ASU nutritionist dishes out advice


December 26, 2007

Is that fat-free chicken gravy really any better for you than the real deal? Associate professor Jeffrey Hampl from ASU’s Department of Nutrition will help answer that question and many more as part of a team of nutritionists in an upcoming issue of Men’s Fitness magazine.

The articles, which are appearing in the December-January and the February issues, look at the dietary claims of 20 foods that declare to be healthier options for today’s nutrition-conscious consumers. Download Full Image

The products range from vegetable “sausage” patties to whipped yogurt and instant iced tea mix.

“This was the first time I did this type of project for the magazine, but I’ve written several articles for Men’s Fitness over the past few years,” Hampl says. “I assessed new food products, and whether they’re healthful and helpful for weight management.”

Many of the products Hampl reviewed alleged to be healthier – with either “low fat” or “low calorie” featured prominently on the packaging.

What Hampl discovered, however, were the hidden dangers masked by these declarations. Often, a low-fat product contains high sugar – as many as three different sugar ingredients in one product – and, in the articles, Hampl warns consumers more than once to watch out for the sodium and calorie content on lower-fat items.

Stephanie Patterson, stephanie.patterson">mailto:stephanie.patterson@asu.edu">stephanie.patterson@asu.edu.

Squires to lead engineering unit


December 30, 2007

Kyle Squires has been named chair of the Department of Mechanical and Aerospace Engineering in ASU’s Ira A. Fulton School of Engineering.

The department has 31 faculty members, and more than 1,000 students enrolled in undergraduate and graduate research and education programs. Download Full Image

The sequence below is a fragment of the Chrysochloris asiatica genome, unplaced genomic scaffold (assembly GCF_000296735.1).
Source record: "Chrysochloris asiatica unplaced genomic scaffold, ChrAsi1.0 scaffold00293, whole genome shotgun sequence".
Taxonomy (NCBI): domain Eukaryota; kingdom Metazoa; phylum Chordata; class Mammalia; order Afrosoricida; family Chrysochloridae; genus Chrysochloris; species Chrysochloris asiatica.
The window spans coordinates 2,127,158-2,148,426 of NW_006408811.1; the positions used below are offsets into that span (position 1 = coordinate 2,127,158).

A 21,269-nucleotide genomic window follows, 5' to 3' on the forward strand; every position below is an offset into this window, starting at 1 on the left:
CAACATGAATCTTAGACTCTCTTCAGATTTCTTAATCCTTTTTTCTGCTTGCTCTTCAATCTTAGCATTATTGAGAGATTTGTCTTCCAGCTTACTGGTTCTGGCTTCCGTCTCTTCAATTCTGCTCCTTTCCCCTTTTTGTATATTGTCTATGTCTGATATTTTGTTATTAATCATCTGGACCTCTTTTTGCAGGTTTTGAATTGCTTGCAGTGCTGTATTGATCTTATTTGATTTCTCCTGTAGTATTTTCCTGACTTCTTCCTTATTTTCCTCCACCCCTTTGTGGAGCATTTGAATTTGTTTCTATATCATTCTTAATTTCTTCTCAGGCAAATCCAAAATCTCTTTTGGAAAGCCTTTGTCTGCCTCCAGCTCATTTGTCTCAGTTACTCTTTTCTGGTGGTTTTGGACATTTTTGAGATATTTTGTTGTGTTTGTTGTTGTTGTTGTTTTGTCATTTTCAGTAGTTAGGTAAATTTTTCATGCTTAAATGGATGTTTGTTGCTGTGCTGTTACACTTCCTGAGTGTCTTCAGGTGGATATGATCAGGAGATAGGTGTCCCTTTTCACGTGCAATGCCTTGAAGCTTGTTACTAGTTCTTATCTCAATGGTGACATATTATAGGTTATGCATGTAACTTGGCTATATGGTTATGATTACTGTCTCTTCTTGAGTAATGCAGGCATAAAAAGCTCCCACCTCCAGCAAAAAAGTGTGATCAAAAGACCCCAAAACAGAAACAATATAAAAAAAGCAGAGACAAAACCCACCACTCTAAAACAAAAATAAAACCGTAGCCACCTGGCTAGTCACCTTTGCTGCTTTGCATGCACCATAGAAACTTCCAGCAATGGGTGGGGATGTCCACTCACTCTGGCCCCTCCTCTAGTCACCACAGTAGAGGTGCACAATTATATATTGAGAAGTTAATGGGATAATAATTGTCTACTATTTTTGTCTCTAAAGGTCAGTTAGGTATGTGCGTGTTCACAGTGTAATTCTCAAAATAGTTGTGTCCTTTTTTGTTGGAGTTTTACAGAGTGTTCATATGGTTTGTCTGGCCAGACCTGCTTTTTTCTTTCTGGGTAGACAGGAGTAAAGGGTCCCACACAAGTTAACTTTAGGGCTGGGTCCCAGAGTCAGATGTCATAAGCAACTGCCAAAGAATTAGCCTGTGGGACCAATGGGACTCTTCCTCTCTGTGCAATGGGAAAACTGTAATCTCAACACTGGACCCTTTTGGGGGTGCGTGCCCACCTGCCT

“I have developed great respect for the dedication of the faculty and staff to fulfilling our mission in teaching, research and service,” Squires says. “It’s truly an honor to lead the department through this period of exciting growth.”

Squires joined the engineering faculty at ASU as an associate professor in 1997 and was appointed to full professor in 2003. He served as the department’s vice chair of graduate programs, and was interim department chair since August 2006.

After receiving his doctorate in mechanical engineering from Stanford University, Squires was a post-doctoral research associate at the Center for Turbulence Research at Stanford University from 1990 to 1991. He was on the faculty of the University of Vermont’s mechanical engineering department from 1991 to 1997 and has held visiting appointments at Stanford University, the University of Tokyo and Institute Polytechnique de Toulouse in France.

Squires’ research expertise covers computational fluid dynamics, turbulence modeling of single- and multiple-phase flows, and high-performance computing. He has applied his expertise to exploring ways to improve the aerodynamics of aircraft, ground vehicles and sports equipment.

“Kyle Squires brings great enthusiasm and commitment to the New American University vision for ASU and engineering as we work to advance to the next level,” says the School of Engineering’s dean, Deirdre Meldrum. “He will provide strong leadership for the Mechanical and Aerospace Engineering Department.”